Pure Slush

flash ... without the wank

Winter in Acapulco

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by Cheryl Anne Gardner        What the Seasons Mean to Me  >


She wore red chemical gloves when we made love. The ones she stole from the nuclear power plant where she worked. 

I often imagined that they had come into contact with radioactive material and that as she caressed me, I would grow to mutant size. She would just smile when I said it out loud. I didn't satisfy her the way I always wanted to, but she didn't seem to mind.

Our relationship, well, it was a missed connection, a series of straight rocket slices of pain to the backs of your eyelids. An honest struggle with death, and the rain came down. Didn’t hurt much, not anymore. She said the longer I kept going with it the more comfortable I would start to feel with the metaphor and how its seemingly irrelevant questions about low voltage and darkness and the brisk drizzle of spring rain against the plywood universe might change my mind about how I juiced myself up.

"Me," I pointed to the scar in the middle of my chest when I said it, "You know I prefer a light tap in the vein." The kind that leaves your teeth dry. Snap. Pop. Redline express all the way to heaven and back, baby. "Betcha miss me when I'm gone."

She said she didn’t, but I've touched it, you see -- the God particle -- refracted the distance between the layers of my skin. She said I couldn't do it. Said I was too retro and that I should rent a time-share, stay for less.

I hated it when she called herself cheap.


Editor's Note: this story's counterpoint is Priority One by Joe Kapitan 


published 24 February 2012  



Priority One

<  Coverup

by Joe Kapitan        What the Seasons Mean to Me  >

You never ask about the gloves. Maybe you think it’s my kink, and I let you because the truth is worse---I can’t stop wearing them, these five-fingered soulcondoms, since the day I started at the nuclear plant. The personnel director, Danvers, showed everyone the gloves during the orientation spiel. There are a dozen ways to die here, he said. Your safety is your primary responsibility. You are your priority one.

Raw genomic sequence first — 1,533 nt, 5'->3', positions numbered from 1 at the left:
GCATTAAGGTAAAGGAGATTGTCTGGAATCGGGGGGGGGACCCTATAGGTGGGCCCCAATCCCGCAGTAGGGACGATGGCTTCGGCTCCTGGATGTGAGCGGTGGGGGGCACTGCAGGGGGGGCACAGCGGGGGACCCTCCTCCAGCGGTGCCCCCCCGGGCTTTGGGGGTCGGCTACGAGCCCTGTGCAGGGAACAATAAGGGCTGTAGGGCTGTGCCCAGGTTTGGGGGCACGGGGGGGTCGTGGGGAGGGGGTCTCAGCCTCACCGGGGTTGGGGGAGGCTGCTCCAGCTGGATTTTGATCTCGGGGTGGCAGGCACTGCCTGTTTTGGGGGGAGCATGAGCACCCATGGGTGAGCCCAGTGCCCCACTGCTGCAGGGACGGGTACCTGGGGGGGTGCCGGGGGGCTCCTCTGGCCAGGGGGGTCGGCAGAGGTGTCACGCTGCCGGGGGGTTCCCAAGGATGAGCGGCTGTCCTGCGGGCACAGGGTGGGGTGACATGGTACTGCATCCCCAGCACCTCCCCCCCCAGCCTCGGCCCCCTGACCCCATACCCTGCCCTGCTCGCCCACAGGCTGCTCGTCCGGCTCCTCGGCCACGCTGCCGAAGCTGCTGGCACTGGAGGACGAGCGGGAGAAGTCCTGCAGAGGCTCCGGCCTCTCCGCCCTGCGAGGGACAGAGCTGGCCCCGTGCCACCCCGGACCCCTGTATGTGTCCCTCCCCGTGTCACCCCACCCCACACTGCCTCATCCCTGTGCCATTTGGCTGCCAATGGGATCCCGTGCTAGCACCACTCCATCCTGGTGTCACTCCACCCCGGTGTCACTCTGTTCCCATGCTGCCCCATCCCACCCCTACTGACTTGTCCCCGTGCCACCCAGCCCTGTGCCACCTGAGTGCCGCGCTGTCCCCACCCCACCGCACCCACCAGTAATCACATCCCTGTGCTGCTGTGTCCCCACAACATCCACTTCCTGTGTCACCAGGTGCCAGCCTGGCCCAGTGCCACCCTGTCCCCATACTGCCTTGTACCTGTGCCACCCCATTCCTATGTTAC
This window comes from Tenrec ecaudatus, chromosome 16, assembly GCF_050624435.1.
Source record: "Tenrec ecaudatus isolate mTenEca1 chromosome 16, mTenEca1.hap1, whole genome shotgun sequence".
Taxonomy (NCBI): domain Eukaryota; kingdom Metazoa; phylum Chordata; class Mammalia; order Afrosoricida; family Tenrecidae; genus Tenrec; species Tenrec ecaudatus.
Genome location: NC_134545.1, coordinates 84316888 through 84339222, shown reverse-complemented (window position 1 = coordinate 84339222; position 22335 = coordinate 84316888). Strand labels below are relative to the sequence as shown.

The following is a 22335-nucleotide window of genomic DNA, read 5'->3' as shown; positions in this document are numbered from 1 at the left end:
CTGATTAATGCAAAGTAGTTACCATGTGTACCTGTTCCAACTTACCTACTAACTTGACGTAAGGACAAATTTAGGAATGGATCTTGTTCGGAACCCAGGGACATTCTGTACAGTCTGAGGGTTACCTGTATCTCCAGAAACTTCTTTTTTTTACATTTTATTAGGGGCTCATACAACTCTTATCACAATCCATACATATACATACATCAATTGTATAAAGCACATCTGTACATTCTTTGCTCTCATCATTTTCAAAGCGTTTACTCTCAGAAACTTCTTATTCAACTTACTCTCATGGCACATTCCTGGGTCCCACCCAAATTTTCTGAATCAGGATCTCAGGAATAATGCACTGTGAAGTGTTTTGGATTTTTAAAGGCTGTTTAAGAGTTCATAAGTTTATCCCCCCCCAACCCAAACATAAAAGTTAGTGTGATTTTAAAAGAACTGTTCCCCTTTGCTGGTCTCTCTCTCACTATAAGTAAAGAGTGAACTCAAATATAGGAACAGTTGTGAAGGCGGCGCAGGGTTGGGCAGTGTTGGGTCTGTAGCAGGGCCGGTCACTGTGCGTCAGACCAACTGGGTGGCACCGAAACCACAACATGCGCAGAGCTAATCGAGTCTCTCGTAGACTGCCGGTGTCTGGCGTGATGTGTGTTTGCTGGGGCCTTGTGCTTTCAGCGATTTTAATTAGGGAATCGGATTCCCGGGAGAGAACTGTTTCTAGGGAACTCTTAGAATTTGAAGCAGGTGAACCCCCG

The flight was a fiesta of turbulence and the tequila’d taxi driver ripped you off but you didn’t care because you still had enough cash to score a bag from the kid behind the tamale stand right after we got to the hotel and now you want me to lay on the stained comforter with you and ride along and feel what you feel when you cheat on me with your needles, just us three, you say, unbolting the framework of universe, peeking up god’s skirt, and I won’t go because you danced off one cliff already and I am not deathwished and I won’t be a methbitch.

Yesterday the surf was up and so were the jellyfish, swarming all along the shallows, so we walked into town instead, to the marketplace. A browned avocado of a woman was selling cheap piñatas to gringos like us. You were still high and you wanted the one shaped like a bloated donkey and I said save your money---I wear that same shade of yellow and my skin already hangs off in papery sunburnt strips and I’m mostly hollow and tomorrow I am leaving because if I stay with you I will split wide and you will find these few thoughts left rattling around inside me:

There is snow on the ground up north; standard issue January where we’re from.

I go back to work on Monday morning, pushing the buttons of support.

I don’t like Acapulco in winter---escapists draped in pale flesh and denial.

Fate whips your back like a jockey in the home stretch.

I can’t love the you who can’t love you. If you set your value at zero, then me plus you equals me. Me and my gloves.

I am priority one. 


Editor's Note: this story's counterpoint is Winter in Acapulco by Cheryl Anne Gardner


published 24 February 2012